I love it when a medical game offers you the warning that 'the surgeries preformed in the game are different from ones performed in real life and should not be attempted at home.' To me, it means that the game is so realistic as to merge reality with the gaming world, or, it means that the game is trying to set the bar high and ends up falling far short. Unfortunately, Lifesigns: Surgical Unit for Nintendo DS is the former, not the latter.

In Lifesigns, you play as the industrious Dr. Tendo, a second year medical intern who is terrible with the ladies. As patients come into the hospital, Tendo must diagnose and treat each one, with occasional advice from his colleagues. Each patient has a different personality and Tendo must find a way to connect with each before heading to the operating room.

Though the title suggests there will be surgeries aplenty, the game is surprisingly talkative. Before even touching the patient, Tendo will have to criss-cross the hospital speaking to everyone he happens to come across. The game does make it simple to locate people, by showing which locations have characters waiting to be spoken to. Conducting conversation is easy: the player must reference a clipboard full of 'notes' taken by Tendo, which are stored as icons at the top of the screen. Simply drag the relevant icon onto the screen and the person you are speaking to will babble on about that subject. This creates a virtually foolproof system of communication. If you become stuck, you can just utilize every icon in your possession until something happens.

I say virtually foolproof because the game seems to, on occasion, ignore the rules it created. Sometimes, none of the icons will work because you haven't yet been to a specific location or spoken to a specific person. I managed to get stuck for an hour because I hadn't visited the deserted courtyard for a moment of silent observation. This painfully annoying standstill happens way too often for this kind of text-based game.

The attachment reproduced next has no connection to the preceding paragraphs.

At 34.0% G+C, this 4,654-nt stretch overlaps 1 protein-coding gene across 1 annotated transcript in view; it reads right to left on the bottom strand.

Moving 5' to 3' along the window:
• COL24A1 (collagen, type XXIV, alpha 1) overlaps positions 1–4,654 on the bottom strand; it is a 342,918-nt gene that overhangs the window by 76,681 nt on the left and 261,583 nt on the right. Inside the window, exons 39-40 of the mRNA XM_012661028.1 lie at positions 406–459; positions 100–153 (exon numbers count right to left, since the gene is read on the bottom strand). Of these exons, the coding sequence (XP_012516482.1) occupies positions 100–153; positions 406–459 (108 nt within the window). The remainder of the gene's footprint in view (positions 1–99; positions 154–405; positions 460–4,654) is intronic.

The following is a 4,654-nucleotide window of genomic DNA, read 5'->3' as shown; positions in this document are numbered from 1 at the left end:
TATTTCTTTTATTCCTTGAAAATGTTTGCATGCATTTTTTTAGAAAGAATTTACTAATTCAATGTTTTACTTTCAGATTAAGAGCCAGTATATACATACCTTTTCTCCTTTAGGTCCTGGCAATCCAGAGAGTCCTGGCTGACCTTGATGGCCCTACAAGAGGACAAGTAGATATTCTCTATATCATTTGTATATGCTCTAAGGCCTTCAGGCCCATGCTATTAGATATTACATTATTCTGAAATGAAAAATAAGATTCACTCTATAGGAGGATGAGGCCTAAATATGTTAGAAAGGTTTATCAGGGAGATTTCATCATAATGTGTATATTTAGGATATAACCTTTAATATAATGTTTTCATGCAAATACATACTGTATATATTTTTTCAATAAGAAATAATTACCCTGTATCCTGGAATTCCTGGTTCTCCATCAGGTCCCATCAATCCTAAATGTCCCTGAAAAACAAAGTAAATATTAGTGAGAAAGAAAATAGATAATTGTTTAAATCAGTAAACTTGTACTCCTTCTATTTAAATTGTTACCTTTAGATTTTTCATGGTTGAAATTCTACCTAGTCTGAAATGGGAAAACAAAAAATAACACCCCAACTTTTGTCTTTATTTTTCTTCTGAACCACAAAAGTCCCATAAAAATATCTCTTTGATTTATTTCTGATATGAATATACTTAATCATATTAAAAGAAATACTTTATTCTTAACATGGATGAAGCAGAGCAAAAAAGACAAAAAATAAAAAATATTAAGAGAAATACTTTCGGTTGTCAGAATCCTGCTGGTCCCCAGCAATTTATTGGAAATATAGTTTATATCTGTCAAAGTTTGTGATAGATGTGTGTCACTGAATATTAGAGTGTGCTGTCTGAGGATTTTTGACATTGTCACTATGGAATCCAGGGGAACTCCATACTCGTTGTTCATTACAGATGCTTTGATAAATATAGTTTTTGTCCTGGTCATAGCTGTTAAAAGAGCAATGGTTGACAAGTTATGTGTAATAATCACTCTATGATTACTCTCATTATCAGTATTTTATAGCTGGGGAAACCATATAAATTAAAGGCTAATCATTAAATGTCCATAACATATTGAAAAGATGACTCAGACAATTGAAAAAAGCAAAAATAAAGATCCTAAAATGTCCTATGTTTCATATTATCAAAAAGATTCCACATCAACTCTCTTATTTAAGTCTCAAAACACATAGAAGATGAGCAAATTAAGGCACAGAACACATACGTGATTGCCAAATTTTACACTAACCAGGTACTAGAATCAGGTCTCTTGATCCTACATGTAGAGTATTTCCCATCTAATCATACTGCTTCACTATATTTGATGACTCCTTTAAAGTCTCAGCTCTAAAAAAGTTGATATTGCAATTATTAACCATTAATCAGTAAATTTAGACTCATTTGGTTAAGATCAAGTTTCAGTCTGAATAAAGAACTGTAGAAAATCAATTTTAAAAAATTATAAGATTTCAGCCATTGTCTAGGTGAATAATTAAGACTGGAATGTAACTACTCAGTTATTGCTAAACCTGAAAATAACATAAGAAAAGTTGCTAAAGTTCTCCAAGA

Though the characters can be amusing on occasion, the game is seriously lacking in actual gameplay. Diagnosing a patient falls somewhere between frustrating and throw-the-DS-through-a-wall infuriating. Using touch, sight and your stethoscope, you must find a pre-determined number of problems with each patient. While it seems simple in concept, there are times when I spent hours trying to find the last issue, only to have it be nearly impossible to find. A tap on the wrist with the stylus, instead of a harder palpation to check for pulse. Visually inspecting a minute part of the face instead of running your eye all over the patient's head. It becomes so precise you wonder if you should be playing Where's Waldo instead.

Once you make it through the diagnosing stage and a half-hour more dialogue, you finally get to the operating room. Don't get excited folks, there isn't much to see or do. Before each step, you are handed the correct tool and are told exactly what to do. There's no possible way to mess it up. They even include a "concentrate" option, where you hold down the L and R buttons to see exactly where to cut, drill, slice or stitch. Again, it is simple in concept, but the game is maddeningly picky in how you execute certain procedures.

To insert a drain or remove a foreign object, you must move it with your stylus. Go too fast, you hurt the patient. Go too slow, you hurt the patient. Go right in the middle, you'll sometimes hurt the patient. There seems to be no set standard for not hurting the patient. The game works against you, and it isn't playing fair.

Visually, the game looks like any other anime, with no actual animations. The characters don't really move, simply go from one facial animation to a drastically different one. It seems like the majority of the game's developing time was spent on the storyline, which normally involves Tendo being awkward with girls or Tendo being angsty with his father. So exciting.

There are occasions where Tendo will spend time outside the hospital. Mid-way through the game, he takes a vacation with his little sister. During this time, Tendo is awkward with girls and is angsty with his father. Such a diverse storyline. Though the change of visual scenery is nice, it's not at all different from the time spent in the hospital, and is just an effort to introduce more characters that you never see again.

I'll admit, there are a few amusing mini-games, and feeling up your patients during diagnosis can be fun (oh come on, you were thinking it). The typically anime characters are great for a laugh, and you occasionally learn a medical term or two with which to impress your girlfriend, but overall, playing LifeSigns is like being operated on by a chimpanzee without anesthetic. Twice.